A tool for convenient shell scripting in Python. It allows you to write all your shell scripts in Python in a convenient way and in many cases replace Bash/Sh.
For many people bash/sh seem to be pretty complicated. An example would be regular expressions, working with json/yaml/xml, named arguments parsing and so on. There are many things that are much easier in python to understand and work with.
Shell python has no differences from python except for one. Grave accent symbol (`) does not mean eval, it means execution of shell commands. So
ls -l in shell. You can also skip one ` in the end of line
and it will also be a correct syntax. It is also possible to write multiline expressions
` echo test > test.txt cat test.txt `
and long lines
`echo This is \ a very long \ line
Every shellpy expression returns a Result
result = `ls -l
or normally raises an error in case of non zero output of a command
try: result = `ls -l non_existent_file except NonZeroReturnCodeError as e: result = e.result
The result can be either Result or InteractiveResult. Let's start with a simple Result. You can check returncode of a command
result = `ls -l print result.returncode
You can also get text from stdout or stderr
result = `ls -l result_text = result.stdout result_error = result.stderr
You can iterate over lines of result stdout
result = `ls -l for line in result: print line.upper()
and so on.
As it was said before shellpython does not differ a lot from ordinary python. You can import python modules and use them as usual
import os.path `mkdir /tmp/mydir os.path.exists('/tmp/mydir') # True
And you can do the same with shellpython modules. Suppose you have shellpy module
common as in examples directory. So this is how it looks
ls common/ common.spy __init__.spy
So you have directory
common and two files inside:
common.spy. Looks like a python module right? Exactly. The only difference is file extension. For
__init__.spy and other files it must be
.spy. Let's look inside
def common_func(): return `echo 5
A simple function that returns Result of
echo 5 execution. How is it used how in code? As same as in python
from common.common import common_func print('Result of imported function is ' + str(common_func()))
Note that the
common directory must be in pythonpath to be imported.
It uses import hooks described in PEP 0302 -- New Import Hooks. So, whenever importer finds a shellpy module or a file with .spy extension and with the name that you import, it will try to first preprocess it from shellpy to python and then import it using standard python import. Once preprocessed, the file is cached in your system temp directory and the second time it will be just imported directly.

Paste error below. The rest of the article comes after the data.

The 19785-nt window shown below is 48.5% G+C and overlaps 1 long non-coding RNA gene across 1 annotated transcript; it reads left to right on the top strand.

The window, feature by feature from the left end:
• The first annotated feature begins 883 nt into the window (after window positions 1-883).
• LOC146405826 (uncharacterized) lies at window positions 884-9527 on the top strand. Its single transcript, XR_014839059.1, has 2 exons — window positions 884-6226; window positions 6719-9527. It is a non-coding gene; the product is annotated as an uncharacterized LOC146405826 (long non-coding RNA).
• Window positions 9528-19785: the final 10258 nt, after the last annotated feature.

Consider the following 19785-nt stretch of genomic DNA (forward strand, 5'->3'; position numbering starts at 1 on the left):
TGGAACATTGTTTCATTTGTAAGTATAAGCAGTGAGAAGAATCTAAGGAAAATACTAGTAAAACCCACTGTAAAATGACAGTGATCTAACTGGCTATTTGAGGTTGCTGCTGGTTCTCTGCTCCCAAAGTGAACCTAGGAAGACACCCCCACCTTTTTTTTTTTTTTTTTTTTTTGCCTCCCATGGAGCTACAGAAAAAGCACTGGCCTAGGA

Import of shellpython modules requires import hook to be installed. There are two way how to do it:
- run shellpython scripts with the
shellpy tool as described below in the section Running
- run your python scripts as usual with
python but initialize shellpython before importing any module with
shellpython.init() as in the Example
This script clones shellpython to temporary directory and finds the commit hash where README was created
import tempfile import os.path from shellpython.helpers import Dir
with Dir(tempfile.gettempdir()): if not os.path.exists('shellpy'): # just executes shell command `git clone https://github.com/lamerman/shellpy.git
# switch to newly created tempdirectory/shellpy with Dir('shellpy'): # here we capture result of shell execution. log here is an instance of Result class log = `git log --pretty=oneline --grep='Create' # shellpy allows you to iterate over lines in stdout with this syntactic sugar for line in log: if line.find('README.md'): hashcode = log.stdout.split(' ') print hashcode exit(0) print 'The commit where the readme was created was not found'
Two lines here are executed in shell
git clone https://github.com/lamerman/shellpy.git and
git log --pretty=oneline --grep='Create'. The result of the second line is assigned to variable
log and then we iterate over the result line by line in the for cycle
You can install it either with
pip install shellpy or by cloning this repository and execution of
setup.py install. After that you will have
shellpy command installed.
You can try shellpython by running examples after installation. Download this repository and run the following command in the root folder of the cloned repository:
There is also so called allinone example which you can have a look at and execute like this:
It is called all in one because it demonstrates all features available in shellpy. If you have python3 run instead:
It works on Linux and Mac for both Python 2.x and 3.x. It should also work on Windows.
Now it is hardcoded in
header_root.tpl with pretty generic
#!/usr/bin/env python . But maybe it should be possible to configure it.
We need to think how automatic testing of shellpy functions will be done and create a couple of examples of tests. Also some small article on it is needed in wiki.
Here is an example
^CTraceback (most recent call last):
File "/tmp/shellpy_root/root/cr/scripts/monitor.py", line 272, in
Possibly it should start with the line File "/tmp/shellpy_root/root/cr/scripts/monitor.py", line 269, in main
causes an exception to be thrown because python interprets it as a format specifier.
What if two shellpy processes will write one preprocessed file to cache in one time?
Now stdout in non interactive mode is not printed immediately, it waits when the process finishes. It would be great to see stdout, stderr as soon as it comes.
shell shell-script python